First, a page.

In the conversation about black families, the subject of fatherhood strikes a particularly sensitive nerve. The conversations are often underscored by an adoration for those who choose to be present or disdain for those who leave. Producer Kobie Brown highlights both sentiments in "From Fatherless To Fatherhood," a documentary that "explores the causes, effects and possible solutions to turning the corner on father absence," according to the film website.
Through a series of interviews and narratives, Brown explores the impact of paternal absence and how some men are breaking the cycle by taking an active role in the lives of their children, despite not having fathers of their own.
"The purpose of this documentary is to ignite discussion throughout the African-American community ... to let people understand that their lives are not determined by the absence of their fathers, that they can move beyond that and succeed nonetheless," Brown told CNN.
In an interview with the blog "ForThelma," Brown blamed the absence of fathers in the black community for low high school graduation rates, unemployment and an overall "failure as a people."
Less than 50 percent of black teens are graduating from high school. Black unemployment is in double-digits, and while it's easy to blame outside forces, I refuse to believe that our collective failure at enforcing the value of fatherhood hasn't contributed to our collective failure as a people.
Despite the film's harsh tone, Brown says his message isn't a direct shot at black fathers. He's using it, rather, to appeal to parents and guardians more than fathers, he said.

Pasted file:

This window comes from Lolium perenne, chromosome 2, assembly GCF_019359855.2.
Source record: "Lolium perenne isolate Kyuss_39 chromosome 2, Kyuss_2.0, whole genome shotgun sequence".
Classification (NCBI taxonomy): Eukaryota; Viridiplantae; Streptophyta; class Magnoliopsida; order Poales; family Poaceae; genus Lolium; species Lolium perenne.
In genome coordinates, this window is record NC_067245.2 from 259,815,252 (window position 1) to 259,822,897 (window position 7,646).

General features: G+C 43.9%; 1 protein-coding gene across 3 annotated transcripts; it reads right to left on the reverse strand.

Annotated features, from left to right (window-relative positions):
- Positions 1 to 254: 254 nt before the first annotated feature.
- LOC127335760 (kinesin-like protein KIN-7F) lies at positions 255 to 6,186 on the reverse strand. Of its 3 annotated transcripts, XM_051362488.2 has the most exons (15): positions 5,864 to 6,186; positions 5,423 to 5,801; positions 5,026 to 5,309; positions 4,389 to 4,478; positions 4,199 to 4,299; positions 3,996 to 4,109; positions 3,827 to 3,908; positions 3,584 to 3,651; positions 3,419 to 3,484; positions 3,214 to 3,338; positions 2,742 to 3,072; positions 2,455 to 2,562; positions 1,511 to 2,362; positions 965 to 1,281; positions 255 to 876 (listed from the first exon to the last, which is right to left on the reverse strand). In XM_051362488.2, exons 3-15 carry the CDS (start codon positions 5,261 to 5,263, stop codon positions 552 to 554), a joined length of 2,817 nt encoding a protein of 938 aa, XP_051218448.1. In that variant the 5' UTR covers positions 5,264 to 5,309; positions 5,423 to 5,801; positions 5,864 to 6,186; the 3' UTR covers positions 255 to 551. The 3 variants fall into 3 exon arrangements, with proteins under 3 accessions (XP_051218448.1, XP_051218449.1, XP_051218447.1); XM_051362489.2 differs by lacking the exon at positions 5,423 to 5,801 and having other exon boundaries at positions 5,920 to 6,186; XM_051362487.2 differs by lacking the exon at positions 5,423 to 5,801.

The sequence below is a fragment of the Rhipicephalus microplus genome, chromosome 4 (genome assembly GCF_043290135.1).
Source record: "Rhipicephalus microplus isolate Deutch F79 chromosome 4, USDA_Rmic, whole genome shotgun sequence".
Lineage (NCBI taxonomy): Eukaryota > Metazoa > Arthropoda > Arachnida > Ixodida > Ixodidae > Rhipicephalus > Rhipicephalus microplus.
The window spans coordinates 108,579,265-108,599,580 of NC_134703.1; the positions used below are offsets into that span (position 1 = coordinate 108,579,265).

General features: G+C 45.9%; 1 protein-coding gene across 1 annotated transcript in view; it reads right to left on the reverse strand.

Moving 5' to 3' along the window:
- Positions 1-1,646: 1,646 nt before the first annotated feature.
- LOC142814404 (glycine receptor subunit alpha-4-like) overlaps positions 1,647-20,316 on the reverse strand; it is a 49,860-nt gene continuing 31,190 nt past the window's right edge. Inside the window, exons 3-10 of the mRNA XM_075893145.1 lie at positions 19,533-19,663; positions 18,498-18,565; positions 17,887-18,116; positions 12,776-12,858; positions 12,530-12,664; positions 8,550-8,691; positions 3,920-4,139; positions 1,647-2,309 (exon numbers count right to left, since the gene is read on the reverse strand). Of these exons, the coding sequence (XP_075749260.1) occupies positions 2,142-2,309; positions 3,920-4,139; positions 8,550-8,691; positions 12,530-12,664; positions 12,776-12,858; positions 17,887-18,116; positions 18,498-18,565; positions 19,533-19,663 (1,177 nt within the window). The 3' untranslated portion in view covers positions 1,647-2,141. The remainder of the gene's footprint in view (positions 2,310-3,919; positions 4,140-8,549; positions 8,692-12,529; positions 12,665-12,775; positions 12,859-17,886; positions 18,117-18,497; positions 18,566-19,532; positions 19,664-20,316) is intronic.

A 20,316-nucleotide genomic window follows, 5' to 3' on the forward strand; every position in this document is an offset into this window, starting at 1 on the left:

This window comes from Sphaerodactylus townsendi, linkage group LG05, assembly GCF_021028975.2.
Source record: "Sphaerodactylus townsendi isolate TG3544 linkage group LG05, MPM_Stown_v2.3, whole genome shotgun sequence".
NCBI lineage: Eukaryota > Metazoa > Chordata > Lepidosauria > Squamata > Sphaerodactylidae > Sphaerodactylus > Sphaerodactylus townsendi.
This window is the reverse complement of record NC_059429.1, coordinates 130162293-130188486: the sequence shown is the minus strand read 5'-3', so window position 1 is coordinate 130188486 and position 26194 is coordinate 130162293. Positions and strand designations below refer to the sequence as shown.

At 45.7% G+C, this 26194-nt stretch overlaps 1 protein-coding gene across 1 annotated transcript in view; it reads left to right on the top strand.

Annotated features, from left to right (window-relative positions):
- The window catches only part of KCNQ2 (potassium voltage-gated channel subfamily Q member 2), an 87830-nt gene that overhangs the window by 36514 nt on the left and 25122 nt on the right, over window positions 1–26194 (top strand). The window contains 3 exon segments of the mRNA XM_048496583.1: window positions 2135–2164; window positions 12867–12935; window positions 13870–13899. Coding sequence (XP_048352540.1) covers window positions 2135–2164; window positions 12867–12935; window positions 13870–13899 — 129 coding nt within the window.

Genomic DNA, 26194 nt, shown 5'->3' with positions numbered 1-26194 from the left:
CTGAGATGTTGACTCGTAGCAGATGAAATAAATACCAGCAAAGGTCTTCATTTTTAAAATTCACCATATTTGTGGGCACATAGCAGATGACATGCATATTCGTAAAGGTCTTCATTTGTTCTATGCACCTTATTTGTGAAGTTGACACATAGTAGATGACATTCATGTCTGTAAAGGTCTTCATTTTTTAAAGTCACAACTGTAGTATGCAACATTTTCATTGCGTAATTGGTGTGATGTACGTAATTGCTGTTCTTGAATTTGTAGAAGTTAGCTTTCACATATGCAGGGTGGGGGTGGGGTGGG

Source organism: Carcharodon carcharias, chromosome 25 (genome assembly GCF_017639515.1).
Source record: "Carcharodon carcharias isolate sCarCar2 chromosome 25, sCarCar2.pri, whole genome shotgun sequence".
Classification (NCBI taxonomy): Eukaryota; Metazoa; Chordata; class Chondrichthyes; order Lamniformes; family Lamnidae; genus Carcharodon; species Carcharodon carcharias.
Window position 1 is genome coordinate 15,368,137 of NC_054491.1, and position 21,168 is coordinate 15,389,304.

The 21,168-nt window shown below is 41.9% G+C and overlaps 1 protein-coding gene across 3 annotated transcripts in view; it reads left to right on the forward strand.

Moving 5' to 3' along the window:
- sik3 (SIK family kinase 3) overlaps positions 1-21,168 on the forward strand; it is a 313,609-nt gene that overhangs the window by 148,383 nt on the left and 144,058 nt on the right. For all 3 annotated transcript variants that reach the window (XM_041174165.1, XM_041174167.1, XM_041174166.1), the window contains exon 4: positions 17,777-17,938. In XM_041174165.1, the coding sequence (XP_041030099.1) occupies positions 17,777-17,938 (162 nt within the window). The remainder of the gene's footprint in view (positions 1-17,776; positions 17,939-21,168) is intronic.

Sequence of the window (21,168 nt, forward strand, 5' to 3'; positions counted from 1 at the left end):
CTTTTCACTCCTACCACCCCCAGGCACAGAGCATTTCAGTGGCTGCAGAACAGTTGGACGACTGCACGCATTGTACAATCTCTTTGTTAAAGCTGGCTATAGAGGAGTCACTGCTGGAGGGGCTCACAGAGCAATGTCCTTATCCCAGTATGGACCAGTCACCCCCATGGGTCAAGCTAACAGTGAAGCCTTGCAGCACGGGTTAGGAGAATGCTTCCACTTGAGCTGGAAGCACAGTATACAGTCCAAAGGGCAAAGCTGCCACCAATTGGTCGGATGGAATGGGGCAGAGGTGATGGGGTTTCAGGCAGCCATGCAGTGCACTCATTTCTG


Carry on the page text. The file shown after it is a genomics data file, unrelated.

"To men and women that are about to become parents I would say, whether with your husband/wife, boyfriend/girlfriend or casual acquaintance, it's important to maintain a healthy relationship with your parenting partners. Also, it’s important to be prepared financially and in terms of education as well. Begin, if you haven't already, to have a vision for your lives and that of the child."
According to CNN, it is estimated that nearly 80 percent of African-American children can expect to spend at least part of their childhood living apart from their fathers. The biggest barrier affecting both young and old fathers, Brown says, is poor-quality relationships.
The quality of male and female relationships is the primary barrier that we face. Not every attractive person is intended to be your mate. Being in a relationship with someone you can plan and grow with makes a difference. The economy obviously represents a great challenge, but Black people have accomplished much more, with much less than we have available to us today. It's more important for the fathers to be active, because if it's a challenge for a man to provide, can you imagine what it means for one person (usually a woman) to do it all by herself? Single mothers need to be commended and we must all embrace, encourage and prepare our men to become better fathers.
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